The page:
Objective: The purpose of this study was to compare percutaneous transluminal coronary revascularization (PTCR) employing stent implantation to conventional coronary artery bypass graft surgery (CABG) in symptomatic patients with multivessel coronary artery disease.
Background: Previous randomized studies comparing balloon angioplasty versus CABG have demonstrated equivalent safety results. However, CABG was associated with significantly fewer repeat revascularization procedures.
Methods: A total of 2,759 patients with coronary artery disease were screened at seven clinical sites, and 450 patients were randomly assigned to undergo either PTCR (225 patients) or CABG (225 patients). Only patients with multivessel disease and indication for revascularization were enrolled.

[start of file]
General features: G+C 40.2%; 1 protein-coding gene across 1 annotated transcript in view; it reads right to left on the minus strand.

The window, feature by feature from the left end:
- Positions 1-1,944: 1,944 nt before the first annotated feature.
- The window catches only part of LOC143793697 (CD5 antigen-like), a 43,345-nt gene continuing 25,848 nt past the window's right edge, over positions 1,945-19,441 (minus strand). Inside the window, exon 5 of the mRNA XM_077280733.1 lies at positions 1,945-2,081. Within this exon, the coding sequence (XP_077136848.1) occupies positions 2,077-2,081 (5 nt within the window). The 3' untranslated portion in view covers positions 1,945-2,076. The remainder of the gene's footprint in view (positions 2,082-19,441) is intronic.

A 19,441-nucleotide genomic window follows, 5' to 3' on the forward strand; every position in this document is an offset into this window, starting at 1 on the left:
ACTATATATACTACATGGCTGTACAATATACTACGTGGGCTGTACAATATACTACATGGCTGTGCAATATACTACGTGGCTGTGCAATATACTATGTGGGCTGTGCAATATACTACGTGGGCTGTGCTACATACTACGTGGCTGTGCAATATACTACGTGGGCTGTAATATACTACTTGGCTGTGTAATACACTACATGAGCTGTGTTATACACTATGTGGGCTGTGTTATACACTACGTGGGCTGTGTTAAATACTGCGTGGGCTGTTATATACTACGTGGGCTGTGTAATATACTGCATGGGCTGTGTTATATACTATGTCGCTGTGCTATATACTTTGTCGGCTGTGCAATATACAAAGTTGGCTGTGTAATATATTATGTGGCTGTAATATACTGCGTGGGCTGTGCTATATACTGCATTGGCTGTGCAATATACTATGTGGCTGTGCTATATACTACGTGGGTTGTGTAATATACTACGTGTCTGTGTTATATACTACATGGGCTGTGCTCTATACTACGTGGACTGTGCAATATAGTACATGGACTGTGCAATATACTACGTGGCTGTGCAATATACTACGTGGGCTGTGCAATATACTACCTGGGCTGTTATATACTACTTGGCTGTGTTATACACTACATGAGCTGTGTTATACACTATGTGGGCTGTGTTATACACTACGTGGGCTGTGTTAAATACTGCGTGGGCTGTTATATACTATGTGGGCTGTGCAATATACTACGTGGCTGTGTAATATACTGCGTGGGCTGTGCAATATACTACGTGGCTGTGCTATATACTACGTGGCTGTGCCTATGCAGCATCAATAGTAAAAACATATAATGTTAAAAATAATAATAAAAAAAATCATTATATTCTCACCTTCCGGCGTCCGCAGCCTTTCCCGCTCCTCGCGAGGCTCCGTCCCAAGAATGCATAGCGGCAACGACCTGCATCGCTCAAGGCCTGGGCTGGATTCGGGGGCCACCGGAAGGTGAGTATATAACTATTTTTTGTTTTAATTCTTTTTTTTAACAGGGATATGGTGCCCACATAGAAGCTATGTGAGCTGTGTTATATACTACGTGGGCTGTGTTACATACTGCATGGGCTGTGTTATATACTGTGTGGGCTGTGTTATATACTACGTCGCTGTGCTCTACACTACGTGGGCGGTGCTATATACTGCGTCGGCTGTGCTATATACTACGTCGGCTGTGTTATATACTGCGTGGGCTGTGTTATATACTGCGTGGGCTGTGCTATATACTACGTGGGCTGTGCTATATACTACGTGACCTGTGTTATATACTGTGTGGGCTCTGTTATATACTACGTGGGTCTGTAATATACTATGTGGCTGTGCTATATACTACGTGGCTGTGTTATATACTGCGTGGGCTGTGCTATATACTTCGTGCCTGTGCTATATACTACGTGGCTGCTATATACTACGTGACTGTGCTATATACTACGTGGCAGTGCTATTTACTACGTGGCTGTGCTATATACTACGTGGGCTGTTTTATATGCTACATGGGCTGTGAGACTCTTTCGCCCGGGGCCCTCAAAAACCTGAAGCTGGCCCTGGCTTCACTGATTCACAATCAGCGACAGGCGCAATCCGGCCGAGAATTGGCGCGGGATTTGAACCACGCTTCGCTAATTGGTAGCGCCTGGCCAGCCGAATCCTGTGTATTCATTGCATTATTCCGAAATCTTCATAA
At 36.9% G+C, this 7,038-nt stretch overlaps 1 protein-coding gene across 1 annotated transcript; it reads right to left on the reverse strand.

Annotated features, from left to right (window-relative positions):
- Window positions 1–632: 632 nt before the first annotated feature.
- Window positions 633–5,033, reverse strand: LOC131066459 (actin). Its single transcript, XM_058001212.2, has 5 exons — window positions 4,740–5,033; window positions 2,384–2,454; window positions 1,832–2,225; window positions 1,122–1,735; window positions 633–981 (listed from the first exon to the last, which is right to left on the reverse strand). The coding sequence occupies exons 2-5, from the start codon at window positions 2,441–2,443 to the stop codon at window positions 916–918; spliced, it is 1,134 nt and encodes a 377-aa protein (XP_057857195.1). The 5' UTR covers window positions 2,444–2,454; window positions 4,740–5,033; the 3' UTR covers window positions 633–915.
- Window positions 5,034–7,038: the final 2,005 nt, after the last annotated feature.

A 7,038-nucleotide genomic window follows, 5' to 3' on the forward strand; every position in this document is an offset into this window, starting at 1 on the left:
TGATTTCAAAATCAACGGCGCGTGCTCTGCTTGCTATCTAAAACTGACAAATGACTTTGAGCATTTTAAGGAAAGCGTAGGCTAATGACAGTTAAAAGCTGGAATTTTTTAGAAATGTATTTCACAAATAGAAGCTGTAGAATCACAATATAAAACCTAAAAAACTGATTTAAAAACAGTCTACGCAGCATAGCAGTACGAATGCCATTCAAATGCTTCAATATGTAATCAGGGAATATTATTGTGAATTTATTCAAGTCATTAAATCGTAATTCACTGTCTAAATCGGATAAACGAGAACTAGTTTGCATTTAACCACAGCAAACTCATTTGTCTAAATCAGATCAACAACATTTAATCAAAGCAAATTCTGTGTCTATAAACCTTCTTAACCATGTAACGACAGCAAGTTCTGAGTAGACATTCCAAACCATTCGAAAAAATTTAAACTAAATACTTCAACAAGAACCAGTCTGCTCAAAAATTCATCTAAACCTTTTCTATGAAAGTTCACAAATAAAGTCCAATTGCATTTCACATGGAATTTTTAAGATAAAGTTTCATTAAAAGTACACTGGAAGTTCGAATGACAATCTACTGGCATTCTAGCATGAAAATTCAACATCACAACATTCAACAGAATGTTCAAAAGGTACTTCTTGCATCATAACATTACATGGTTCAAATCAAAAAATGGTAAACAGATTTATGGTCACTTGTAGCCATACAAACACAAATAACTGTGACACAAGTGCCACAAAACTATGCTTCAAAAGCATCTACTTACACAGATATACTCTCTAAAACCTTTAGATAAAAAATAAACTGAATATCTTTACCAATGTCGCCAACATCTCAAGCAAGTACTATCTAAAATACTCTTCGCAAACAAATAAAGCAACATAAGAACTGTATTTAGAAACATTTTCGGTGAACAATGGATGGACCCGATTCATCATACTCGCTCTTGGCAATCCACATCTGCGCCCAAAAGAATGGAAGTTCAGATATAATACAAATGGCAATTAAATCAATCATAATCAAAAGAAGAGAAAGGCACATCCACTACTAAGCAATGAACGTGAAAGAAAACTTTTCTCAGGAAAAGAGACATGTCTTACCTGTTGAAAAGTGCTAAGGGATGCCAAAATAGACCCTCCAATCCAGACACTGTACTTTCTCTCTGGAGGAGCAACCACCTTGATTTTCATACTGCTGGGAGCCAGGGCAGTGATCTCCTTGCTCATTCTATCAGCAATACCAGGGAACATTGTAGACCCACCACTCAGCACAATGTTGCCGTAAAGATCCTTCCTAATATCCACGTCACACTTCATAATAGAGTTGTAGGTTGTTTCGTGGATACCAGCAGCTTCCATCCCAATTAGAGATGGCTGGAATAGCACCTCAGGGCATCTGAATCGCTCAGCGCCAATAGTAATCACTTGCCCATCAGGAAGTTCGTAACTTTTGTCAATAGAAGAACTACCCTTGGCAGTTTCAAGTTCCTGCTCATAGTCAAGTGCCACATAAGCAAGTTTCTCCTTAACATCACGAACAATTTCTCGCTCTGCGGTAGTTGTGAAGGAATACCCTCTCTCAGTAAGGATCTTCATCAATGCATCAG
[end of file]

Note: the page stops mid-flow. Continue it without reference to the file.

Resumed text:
Results: Both groups had similar clinical demographics: unstable angina in 92%; 38% were older than 65 years, and 23% had a history of peripheral vascular disease. During the first 30 days, PTCR patients had lower major adverse events (death, myocardial infarction, repeat revascularization procedures and stroke) compared with CABG patients (3.6% vs. 12.3%, p = 0.002). Death occurred in 0.9% of PTCR patients versus 5.7% in CABG patients, p < 0.013, and Q myocardial infarction (MI) occurred in 0.9% PTCR versus 5.7% of CABG patients, p < 0.013. At follow-up (mean 18.5 +/- 6.4 months), survival was 96.9% in PTCR versus 92.5% in CABG, p < 0.017. Freedom from MI was also better in PTCR compared to CABG patients (97.7% vs. 93.4%, p < 0.017). Requirements for new revascularization procedures were higher in PTCR than in CABG patients (16.8% vs. 4.8%, p < 0.002).
Conclusions: In this selected high-risk group of patients with multivessel disease, PTCR with stent implantation showed better survival and freedom from MI than did conventional surgery. Repeat revascularization procedures were higher in the PTCR group.